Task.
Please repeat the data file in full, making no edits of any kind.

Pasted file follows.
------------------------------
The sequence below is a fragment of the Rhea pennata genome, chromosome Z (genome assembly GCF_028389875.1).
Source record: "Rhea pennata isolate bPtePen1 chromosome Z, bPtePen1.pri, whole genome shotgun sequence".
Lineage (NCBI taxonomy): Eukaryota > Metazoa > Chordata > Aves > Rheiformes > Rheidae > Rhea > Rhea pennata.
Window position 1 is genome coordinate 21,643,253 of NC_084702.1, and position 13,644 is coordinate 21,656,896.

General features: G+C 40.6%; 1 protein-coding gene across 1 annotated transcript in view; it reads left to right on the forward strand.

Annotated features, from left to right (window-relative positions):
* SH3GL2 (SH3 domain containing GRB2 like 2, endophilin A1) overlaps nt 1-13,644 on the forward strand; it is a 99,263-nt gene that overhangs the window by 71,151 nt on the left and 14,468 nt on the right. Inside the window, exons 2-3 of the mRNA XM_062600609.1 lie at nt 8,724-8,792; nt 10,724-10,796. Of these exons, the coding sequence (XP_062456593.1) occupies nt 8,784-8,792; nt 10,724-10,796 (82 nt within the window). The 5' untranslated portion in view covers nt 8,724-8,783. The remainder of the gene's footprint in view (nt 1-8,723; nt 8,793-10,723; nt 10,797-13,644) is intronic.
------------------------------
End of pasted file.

The sequence below is a fragment of the Rhea pennata genome, chromosome Z (genome assembly GCF_028389875.1).
Source record: "Rhea pennata isolate bPtePen1 chromosome Z, bPtePen1.pri, whole genome shotgun sequence".
Lineage (NCBI taxonomy): Eukaryota > Metazoa > Chordata > Aves > Rheiformes > Rheidae > Rhea > Rhea pennata.
Window position 1 is genome coordinate 21,643,253 of NC_084702.1, and position 13,644 is coordinate 21,656,896.

General features: G+C 40.6%; 1 protein-coding gene across 1 annotated transcript in view; it reads left to right on the forward strand.

Annotated features, from left to right (window-relative positions):
* SH3GL2 (SH3 domain containing GRB2 like 2, endophilin A1) overlaps nt 1-13,644 on the forward strand; it is a 99,263-nt gene that overhangs the window by 71,151 nt on the left and 14,468 nt on the right. Inside the window, exons 2-3 of the mRNA XM_062600609.1 lie at nt 8,724-8,792; nt 10,724-10,796. Of these exons, the coding sequence (XP_062456593.1) occupies nt 8,784-8,792; nt 10,724-10,796 (82 nt within the window). The 5' untranslated portion in view covers nt 8,724-8,783. The remainder of the gene's footprint in view (nt 1-8,723; nt 8,793-10,723; nt 10,797-13,644) is intronic.